I catch myself doing it from time to time; you know, trying to make a holiday or other special day perfect. I’m certainly not a perfectionist, but for some reason these ideals creep into my mind around holidays like Christmas or Easter and when I am hosting birthday parties for my children. I find myself getting so caught up in these ideals that it causes me stress which results in my own unhappiness and grumpiness, and worse yet, it steals the happiness from the people whom I am trying to bring joy. It’s a vicious cycle.
It was the day before Easter Sunday this year when I started feeling it. I had not slept well the night before, I had to get the kids to an egg hunt, bake the bunny cake (which was a new thing for us this year, but we were all looking forward to it) and dye the eggs. Not to mention tidy the house in preparation for my brother and his wife who would be here for dinner on Sunday. Oh, and finish the routine laundry and prepare a regular Saturday dinner. My daughter entered the kitchen with anticipation inquiring, “Are we dying eggs or baking the bunny cake first?” I must have worn the stress on my face and probably didn’t realize I let out a frustrated sigh. That’s when sadness appeared on her face and she said to me, “Why aren’t you happy?” Whoa! What? Yikes, what am I doing? OK, I know what I need…a power nap, but there is really not time and I just had a cup of coffee so sleep won’t happen. I really just need to relax and maybe prioritize. What is the priority? Eggs or bunny cake? Neither. The priority is to build happy memories with my girls. It is for them to see the love of Jesus as we celebrate Easter, not the grumpiness of Mommy. We colored the eggs together and then prepared the cake batter. Things worked out. Instead of having a homemade dinner that night, we ended up having Chipotle for dinner on our way back from the grocery store, and that’s okay. I got some other things done while, get this, they decorated the bunny cake all by themselves. It looked great and tasted delicious!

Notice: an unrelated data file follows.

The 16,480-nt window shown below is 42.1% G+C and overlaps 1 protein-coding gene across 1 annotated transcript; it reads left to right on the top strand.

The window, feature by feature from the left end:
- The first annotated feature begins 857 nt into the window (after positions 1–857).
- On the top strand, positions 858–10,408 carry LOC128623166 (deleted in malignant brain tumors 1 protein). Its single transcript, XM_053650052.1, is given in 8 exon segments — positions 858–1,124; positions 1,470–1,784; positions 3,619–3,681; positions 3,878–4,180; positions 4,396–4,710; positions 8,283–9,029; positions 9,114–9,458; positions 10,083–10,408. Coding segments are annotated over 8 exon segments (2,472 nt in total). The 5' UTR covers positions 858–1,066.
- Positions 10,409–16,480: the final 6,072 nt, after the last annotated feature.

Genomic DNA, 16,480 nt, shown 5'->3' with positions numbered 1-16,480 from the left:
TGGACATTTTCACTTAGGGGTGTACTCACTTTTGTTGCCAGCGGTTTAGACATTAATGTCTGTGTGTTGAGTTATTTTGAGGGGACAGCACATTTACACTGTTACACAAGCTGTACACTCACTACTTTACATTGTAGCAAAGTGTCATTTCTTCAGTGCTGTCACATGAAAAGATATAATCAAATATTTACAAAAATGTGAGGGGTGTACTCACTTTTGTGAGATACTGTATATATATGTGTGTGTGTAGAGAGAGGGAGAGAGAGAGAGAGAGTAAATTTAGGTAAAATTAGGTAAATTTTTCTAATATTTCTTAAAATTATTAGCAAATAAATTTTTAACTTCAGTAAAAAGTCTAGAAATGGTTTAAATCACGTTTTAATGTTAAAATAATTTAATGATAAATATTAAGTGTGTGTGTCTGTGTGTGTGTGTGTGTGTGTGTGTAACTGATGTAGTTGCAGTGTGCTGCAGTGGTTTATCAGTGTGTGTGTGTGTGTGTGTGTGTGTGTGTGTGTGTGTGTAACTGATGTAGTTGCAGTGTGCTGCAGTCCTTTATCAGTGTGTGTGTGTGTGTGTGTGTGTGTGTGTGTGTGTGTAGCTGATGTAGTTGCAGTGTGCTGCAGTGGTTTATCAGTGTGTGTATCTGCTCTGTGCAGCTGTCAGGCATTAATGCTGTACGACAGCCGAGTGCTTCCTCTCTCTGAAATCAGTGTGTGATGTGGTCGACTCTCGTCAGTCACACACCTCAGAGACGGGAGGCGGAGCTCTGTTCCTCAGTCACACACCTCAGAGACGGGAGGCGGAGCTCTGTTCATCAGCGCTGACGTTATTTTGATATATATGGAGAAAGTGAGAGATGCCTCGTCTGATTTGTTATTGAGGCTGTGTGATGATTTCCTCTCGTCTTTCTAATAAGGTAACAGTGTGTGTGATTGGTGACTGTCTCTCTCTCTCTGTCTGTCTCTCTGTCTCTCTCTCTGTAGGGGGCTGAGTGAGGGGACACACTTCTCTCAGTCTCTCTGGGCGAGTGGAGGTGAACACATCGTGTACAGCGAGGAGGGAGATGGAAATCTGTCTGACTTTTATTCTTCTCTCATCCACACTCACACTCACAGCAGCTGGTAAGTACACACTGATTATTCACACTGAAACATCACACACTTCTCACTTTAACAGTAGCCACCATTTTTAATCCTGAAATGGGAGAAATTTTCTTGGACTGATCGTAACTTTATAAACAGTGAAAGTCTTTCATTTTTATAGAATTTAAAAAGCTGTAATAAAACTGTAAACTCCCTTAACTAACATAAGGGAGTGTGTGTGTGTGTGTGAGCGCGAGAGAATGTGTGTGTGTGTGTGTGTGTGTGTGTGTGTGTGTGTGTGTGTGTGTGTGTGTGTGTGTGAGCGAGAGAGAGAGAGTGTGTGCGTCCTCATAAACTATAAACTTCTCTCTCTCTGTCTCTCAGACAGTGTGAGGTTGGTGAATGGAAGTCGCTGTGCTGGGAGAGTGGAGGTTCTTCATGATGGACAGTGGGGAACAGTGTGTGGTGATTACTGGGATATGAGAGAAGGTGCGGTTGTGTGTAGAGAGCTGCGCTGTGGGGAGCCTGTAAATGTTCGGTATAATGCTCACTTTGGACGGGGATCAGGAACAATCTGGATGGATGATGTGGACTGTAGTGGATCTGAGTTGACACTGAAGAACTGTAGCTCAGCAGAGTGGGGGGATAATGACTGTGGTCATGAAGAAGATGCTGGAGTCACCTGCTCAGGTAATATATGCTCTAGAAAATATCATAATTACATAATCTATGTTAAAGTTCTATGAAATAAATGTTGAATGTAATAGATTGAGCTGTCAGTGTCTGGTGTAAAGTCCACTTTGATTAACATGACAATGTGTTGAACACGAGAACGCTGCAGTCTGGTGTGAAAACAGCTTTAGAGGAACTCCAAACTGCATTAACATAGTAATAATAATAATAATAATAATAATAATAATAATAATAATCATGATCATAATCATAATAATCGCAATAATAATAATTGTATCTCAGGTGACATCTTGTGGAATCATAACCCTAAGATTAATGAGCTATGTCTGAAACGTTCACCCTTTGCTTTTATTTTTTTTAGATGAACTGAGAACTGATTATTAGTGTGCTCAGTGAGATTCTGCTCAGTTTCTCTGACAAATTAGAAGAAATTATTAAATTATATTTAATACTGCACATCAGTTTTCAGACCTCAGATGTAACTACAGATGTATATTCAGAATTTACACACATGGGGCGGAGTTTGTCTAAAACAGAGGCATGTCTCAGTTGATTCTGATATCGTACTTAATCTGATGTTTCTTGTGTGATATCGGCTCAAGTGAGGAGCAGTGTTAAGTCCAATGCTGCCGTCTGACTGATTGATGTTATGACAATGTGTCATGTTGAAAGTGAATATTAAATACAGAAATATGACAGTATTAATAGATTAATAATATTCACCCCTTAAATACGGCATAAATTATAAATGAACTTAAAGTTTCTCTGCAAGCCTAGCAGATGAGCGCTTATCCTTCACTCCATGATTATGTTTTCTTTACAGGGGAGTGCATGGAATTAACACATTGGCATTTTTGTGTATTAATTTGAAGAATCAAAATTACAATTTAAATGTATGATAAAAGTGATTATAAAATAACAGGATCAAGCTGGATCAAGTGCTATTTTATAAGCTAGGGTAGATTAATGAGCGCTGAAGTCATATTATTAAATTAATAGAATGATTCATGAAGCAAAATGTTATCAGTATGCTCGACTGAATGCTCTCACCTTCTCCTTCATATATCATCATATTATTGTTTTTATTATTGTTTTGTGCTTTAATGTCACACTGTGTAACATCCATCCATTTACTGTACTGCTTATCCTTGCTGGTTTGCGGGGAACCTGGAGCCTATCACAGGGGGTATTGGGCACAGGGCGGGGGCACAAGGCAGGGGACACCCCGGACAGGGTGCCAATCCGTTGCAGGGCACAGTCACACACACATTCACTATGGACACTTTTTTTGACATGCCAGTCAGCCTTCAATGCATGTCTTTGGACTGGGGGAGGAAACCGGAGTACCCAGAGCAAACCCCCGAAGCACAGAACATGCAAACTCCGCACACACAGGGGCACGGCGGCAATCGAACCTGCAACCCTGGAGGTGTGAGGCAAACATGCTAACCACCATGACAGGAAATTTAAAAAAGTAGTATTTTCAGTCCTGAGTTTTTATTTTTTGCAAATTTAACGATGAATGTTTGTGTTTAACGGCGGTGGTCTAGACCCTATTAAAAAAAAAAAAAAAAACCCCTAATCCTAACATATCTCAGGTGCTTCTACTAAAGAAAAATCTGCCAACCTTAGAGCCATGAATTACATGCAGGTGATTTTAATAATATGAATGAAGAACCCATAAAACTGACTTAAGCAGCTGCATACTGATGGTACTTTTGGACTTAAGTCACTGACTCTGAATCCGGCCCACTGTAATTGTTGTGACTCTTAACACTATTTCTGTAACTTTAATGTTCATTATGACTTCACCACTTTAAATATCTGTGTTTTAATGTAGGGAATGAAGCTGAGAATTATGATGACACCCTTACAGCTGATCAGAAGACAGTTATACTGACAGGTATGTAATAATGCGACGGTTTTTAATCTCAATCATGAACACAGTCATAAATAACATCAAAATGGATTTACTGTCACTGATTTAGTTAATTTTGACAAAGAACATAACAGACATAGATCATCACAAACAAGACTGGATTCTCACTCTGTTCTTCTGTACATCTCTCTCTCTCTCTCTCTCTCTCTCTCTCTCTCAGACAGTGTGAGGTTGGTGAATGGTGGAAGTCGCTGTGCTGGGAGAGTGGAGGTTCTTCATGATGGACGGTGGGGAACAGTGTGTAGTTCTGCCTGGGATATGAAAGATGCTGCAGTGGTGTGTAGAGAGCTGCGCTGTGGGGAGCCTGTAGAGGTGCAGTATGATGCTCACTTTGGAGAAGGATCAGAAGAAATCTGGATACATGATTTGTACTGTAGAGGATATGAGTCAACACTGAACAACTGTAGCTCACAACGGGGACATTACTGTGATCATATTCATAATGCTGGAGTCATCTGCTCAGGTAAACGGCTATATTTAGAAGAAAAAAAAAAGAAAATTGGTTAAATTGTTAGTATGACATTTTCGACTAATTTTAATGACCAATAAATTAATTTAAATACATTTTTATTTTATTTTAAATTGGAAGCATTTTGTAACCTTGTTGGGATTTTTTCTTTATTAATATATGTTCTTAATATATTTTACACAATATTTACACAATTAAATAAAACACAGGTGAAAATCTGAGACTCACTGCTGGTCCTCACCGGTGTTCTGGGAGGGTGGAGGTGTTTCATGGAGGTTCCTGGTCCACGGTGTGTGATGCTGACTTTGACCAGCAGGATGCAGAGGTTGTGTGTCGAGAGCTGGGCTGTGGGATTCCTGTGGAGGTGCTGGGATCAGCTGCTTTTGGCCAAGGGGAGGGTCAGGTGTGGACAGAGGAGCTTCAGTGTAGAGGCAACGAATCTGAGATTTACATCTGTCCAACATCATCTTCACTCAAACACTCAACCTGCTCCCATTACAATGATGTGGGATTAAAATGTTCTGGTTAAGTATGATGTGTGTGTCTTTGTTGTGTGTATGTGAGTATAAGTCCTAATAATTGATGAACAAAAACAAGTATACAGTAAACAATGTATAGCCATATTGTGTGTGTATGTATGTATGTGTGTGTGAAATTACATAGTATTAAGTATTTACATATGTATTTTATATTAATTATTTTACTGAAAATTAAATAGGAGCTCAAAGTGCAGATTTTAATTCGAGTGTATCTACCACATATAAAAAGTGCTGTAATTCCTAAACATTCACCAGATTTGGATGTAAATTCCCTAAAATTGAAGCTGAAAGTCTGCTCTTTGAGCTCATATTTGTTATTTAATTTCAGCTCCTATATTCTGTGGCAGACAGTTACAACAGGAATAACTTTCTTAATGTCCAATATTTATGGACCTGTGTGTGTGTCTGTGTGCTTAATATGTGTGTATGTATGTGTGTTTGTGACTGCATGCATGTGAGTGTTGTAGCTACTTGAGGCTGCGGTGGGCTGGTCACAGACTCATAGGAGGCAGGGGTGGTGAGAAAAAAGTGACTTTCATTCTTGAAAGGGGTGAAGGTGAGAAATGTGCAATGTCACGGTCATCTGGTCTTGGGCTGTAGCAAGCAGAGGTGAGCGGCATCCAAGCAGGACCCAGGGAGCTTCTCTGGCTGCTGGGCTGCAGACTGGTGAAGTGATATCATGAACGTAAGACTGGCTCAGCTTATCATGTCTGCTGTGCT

The very next week as I was getting my daughter’s 6th Birthday Tea Party ready and I started to feel it again….the desire for it to be perfect. The day before the party my oldest, confident after the success of the Bunny Cake, made and decorated the birthday cupcakes all by herself. My birthday girl and I set out the activities and filled the favor bags together. I had put off buying the flowers and balloons until the day of the party so they would be fresh. The morning of the tea party, I started feeling the frantic feeling again of having things tidy, prepared and perfect. My birthday girl was cleaning off the coffee table and brought me a bookmark which she thought was mine so I could put it away. “Keep Calm and Pray” were the words on the bookmark. That was all I needed for a reality check. I said a quick little prayer and remembered that ten years from now, or even tomorrow, it won’t matter if I had the fruit cut in cute little shapes to match the sandwiches. The party doesn’t have to be perfect to bring my sweet little six year old and her friends happiness.
Am I cured? Will I never again stress about an event or occasion? Probably not. I do think I will catch myself early enough to keep calm and pray, and remember that happiness does not equal perfection.